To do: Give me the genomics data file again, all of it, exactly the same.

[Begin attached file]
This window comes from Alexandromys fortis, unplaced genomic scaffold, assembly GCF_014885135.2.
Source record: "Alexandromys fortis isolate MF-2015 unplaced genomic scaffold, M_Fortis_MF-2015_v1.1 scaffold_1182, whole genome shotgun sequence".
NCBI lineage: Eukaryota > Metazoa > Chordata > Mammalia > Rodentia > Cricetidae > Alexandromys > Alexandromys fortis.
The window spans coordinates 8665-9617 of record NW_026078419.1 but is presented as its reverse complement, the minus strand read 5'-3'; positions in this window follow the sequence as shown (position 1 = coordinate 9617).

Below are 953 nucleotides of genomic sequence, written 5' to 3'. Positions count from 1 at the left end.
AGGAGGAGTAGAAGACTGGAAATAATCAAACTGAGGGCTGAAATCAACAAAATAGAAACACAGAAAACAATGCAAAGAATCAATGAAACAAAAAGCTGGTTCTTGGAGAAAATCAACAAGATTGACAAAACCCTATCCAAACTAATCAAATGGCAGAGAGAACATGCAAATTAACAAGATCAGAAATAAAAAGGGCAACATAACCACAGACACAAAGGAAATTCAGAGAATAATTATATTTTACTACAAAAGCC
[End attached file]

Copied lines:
This window comes from Alexandromys fortis, unplaced genomic scaffold, assembly GCF_014885135.2.
Source record: "Alexandromys fortis isolate MF-2015 unplaced genomic scaffold, M_Fortis_MF-2015_v1.1 scaffold_1182, whole genome shotgun sequence".
NCBI lineage: Eukaryota > Metazoa > Chordata > Mammalia > Rodentia > Cricetidae > Alexandromys > Alexandromys fortis.
The window spans coordinates 8665-9617 of record NW_026078419.1 but is presented as its reverse complement, the minus strand read 5'-3'; positions in this window follow the sequence as shown (position 1 = coordinate 9617).

Below are 953 nucleotides of genomic sequence, written 5' to 3'. Positions count from 1 at the left end.
AGGAGGAGTAGAAGACTGGAAATAATCAAACTGAGGGCTGAAATCAACAAAATAGAAACACAGAAAACAATGCAAAGAATCAATGAAACAAAAAGCTGGTTCTTGGAGAAAATCAACAAGATTGACAAAACCCTATCCAAACTAATCAAATGGCAGAGAGAACATGCAAATTAACAAGATCAGAAATAAAAAGGGCAACATAACCACAGACACAAAGGAAATTCAGAGAATAATTATATTTTACTACAAAAGCC